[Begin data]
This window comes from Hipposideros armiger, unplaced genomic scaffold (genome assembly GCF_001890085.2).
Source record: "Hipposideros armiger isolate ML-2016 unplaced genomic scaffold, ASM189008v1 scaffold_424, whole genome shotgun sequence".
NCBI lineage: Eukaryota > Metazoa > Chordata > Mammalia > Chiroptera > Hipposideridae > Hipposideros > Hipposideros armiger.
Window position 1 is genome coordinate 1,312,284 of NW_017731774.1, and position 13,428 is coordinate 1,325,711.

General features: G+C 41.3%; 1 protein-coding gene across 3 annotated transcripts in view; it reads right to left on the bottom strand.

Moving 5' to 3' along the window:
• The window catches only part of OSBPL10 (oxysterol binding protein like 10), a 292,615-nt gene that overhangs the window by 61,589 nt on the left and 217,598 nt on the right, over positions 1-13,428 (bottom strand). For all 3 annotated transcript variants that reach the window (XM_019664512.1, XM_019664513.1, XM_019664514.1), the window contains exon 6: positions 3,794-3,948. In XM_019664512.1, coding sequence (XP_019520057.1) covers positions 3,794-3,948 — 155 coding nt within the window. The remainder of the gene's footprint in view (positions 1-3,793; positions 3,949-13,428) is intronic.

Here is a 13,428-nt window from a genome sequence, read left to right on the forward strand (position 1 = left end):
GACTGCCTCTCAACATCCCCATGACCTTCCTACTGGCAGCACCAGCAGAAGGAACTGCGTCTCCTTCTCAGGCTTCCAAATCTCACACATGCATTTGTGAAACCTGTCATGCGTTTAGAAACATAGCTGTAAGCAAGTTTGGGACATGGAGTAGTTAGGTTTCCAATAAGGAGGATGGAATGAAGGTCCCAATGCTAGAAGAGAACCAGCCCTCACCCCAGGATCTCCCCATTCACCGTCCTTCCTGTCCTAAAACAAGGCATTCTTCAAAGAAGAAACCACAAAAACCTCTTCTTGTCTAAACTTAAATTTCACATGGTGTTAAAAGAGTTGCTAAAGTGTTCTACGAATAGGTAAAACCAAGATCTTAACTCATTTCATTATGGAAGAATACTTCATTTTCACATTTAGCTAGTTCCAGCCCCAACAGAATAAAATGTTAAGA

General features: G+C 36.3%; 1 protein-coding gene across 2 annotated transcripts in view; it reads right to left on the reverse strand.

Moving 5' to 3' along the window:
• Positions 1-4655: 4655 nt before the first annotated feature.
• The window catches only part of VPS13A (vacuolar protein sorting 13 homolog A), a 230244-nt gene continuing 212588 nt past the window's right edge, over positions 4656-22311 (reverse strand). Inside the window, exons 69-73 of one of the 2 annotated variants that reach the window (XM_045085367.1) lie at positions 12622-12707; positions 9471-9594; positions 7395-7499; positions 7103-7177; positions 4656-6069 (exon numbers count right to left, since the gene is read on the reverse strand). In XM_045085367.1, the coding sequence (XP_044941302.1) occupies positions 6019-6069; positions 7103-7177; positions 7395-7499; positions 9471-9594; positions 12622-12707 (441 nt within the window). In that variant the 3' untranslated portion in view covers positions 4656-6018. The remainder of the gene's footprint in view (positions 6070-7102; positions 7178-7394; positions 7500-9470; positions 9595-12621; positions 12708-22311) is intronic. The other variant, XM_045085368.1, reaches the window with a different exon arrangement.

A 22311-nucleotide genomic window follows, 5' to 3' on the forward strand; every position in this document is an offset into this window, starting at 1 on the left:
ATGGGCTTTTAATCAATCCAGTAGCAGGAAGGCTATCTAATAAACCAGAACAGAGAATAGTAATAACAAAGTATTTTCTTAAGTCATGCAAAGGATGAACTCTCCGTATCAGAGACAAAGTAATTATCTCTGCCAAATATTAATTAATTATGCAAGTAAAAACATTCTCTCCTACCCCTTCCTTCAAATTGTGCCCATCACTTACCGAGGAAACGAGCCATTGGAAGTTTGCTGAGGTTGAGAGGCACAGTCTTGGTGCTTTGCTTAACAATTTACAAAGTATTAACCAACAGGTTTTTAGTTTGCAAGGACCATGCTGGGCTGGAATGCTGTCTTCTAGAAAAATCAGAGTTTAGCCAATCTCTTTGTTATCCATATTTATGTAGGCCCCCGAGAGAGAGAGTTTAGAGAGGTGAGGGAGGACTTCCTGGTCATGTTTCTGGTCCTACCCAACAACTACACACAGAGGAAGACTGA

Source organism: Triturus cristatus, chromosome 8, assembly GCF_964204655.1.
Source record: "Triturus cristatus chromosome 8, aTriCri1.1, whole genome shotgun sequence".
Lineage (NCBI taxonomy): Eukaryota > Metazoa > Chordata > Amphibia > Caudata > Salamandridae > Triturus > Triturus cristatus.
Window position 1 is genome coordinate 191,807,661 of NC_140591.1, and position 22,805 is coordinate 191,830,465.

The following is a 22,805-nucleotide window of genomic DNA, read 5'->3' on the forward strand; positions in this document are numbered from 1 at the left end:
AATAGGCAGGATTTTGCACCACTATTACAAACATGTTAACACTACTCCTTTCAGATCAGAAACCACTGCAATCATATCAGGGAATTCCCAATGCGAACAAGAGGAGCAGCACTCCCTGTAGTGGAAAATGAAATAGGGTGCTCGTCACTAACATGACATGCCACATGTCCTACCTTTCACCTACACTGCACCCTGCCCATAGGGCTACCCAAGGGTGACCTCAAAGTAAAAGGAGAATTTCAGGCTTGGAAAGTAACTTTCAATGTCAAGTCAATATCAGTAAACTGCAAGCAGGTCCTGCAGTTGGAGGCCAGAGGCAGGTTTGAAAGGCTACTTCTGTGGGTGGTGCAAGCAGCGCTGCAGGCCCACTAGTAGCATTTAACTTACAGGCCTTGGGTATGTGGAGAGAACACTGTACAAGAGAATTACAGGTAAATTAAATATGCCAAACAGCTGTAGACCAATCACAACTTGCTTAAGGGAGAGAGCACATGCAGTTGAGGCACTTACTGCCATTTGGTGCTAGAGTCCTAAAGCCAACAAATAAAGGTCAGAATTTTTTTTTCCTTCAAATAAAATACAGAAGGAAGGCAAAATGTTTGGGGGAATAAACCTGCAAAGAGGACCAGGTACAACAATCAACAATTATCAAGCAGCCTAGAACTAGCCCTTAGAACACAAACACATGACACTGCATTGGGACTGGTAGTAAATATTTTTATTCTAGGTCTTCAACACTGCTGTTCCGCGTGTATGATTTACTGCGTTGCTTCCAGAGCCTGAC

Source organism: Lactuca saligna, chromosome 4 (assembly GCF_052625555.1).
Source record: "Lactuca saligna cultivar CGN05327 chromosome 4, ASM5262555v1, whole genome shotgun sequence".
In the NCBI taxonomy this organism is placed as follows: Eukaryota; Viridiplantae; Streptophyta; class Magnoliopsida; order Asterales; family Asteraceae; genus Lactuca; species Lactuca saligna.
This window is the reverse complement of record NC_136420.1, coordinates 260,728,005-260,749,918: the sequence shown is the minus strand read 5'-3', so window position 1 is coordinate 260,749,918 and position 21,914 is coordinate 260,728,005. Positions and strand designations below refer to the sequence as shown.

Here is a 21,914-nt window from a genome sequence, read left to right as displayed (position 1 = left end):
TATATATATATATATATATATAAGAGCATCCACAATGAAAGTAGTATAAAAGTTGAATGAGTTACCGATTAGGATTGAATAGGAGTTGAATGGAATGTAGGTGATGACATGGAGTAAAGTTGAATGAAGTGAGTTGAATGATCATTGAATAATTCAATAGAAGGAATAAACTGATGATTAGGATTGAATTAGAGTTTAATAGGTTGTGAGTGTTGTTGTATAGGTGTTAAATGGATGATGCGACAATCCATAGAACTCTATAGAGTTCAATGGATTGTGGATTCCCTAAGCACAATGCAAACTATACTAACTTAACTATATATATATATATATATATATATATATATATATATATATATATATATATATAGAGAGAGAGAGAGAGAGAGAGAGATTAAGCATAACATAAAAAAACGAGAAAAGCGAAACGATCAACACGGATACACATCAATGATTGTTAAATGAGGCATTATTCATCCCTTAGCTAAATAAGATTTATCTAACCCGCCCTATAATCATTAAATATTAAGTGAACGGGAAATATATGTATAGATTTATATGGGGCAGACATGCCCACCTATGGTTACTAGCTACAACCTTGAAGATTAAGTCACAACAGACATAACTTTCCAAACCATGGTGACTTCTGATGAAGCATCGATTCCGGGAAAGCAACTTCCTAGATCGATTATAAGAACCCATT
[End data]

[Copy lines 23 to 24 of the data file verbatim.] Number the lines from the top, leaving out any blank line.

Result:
Source record: "Lactuca saligna cultivar CGN05327 chromosome 4, ASM5262555v1, whole genome shotgun sequence".
In the NCBI taxonomy this organism is placed as follows: Eukaryota; Viridiplantae; Streptophyta; class Magnoliopsida; order Asterales; family Asteraceae; genus Lactuca; species Lactuca saligna.